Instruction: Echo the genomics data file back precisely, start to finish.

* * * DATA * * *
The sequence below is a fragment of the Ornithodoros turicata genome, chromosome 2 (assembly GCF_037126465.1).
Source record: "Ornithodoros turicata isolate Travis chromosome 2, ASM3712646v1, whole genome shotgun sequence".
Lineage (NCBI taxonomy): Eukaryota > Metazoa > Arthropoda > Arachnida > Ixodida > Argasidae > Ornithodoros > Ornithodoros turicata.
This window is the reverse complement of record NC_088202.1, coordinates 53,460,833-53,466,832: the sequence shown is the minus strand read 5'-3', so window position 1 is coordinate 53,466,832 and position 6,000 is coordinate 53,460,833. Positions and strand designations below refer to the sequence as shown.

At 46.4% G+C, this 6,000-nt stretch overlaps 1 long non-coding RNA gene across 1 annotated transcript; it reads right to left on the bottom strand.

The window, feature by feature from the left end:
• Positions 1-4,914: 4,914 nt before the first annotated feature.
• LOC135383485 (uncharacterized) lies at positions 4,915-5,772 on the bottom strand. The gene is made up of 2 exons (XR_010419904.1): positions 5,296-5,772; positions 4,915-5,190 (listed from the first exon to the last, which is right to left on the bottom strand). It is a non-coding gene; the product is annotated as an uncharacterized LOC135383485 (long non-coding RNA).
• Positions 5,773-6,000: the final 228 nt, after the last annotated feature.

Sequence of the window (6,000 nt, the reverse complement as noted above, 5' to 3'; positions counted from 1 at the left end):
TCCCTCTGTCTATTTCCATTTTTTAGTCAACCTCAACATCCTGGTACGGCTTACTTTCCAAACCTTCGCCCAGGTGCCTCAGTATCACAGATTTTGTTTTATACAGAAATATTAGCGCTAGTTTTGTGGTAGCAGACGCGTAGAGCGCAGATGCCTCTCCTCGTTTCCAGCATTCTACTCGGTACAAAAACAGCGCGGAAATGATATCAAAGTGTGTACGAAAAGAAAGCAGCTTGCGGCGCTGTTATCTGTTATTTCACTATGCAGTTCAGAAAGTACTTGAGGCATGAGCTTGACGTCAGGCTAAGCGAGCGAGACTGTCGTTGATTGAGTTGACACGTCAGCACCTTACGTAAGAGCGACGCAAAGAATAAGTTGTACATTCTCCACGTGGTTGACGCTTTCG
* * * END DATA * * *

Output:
The sequence below is a fragment of the Ornithodoros turicata genome, chromosome 2 (assembly GCF_037126465.1).
Source record: "Ornithodoros turicata isolate Travis chromosome 2, ASM3712646v1, whole genome shotgun sequence".
Lineage (NCBI taxonomy): Eukaryota > Metazoa > Arthropoda > Arachnida > Ixodida > Argasidae > Ornithodoros > Ornithodoros turicata.
This window is the reverse complement of record NC_088202.1, coordinates 53,460,833-53,466,832: the sequence shown is the minus strand read 5'-3', so window position 1 is coordinate 53,466,832 and position 6,000 is coordinate 53,460,833. Positions and strand designations below refer to the sequence as shown.

At 46.4% G+C, this 6,000-nt stretch overlaps 1 long non-coding RNA gene across 1 annotated transcript; it reads right to left on the bottom strand.

The window, feature by feature from the left end:
• Positions 1-4,914: 4,914 nt before the first annotated feature.
• LOC135383485 (uncharacterized) lies at positions 4,915-5,772 on the bottom strand. The gene is made up of 2 exons (XR_010419904.1): positions 5,296-5,772; positions 4,915-5,190 (listed from the first exon to the last, which is right to left on the bottom strand). It is a non-coding gene; the product is annotated as an uncharacterized LOC135383485 (long non-coding RNA).
• Positions 5,773-6,000: the final 228 nt, after the last annotated feature.

Sequence of the window (6,000 nt, the reverse complement as noted above, 5' to 3'; positions counted from 1 at the left end):
TCCCTCTGTCTATTTCCATTTTTTAGTCAACCTCAACATCCTGGTACGGCTTACTTTCCAAACCTTCGCCCAGGTGCCTCAGTATCACAGATTTTGTTTTATACAGAAATATTAGCGCTAGTTTTGTGGTAGCAGACGCGTAGAGCGCAGATGCCTCTCCTCGTTTCCAGCATTCTACTCGGTACAAAAACAGCGCGGAAATGATATCAAAGTGTGTACGAAAAGAAAGCAGCTTGCGGCGCTGTTATCTGTTATTTCACTATGCAGTTCAGAAAGTACTTGAGGCATGAGCTTGACGTCAGGCTAAGCGAGCGAGACTGTCGTTGATTGAGTTGACACGTCAGCACCTTACGTAAGAGCGACGCAAAGAATAAGTTGTACATTCTCCACGTGGTTGACGCTTTCG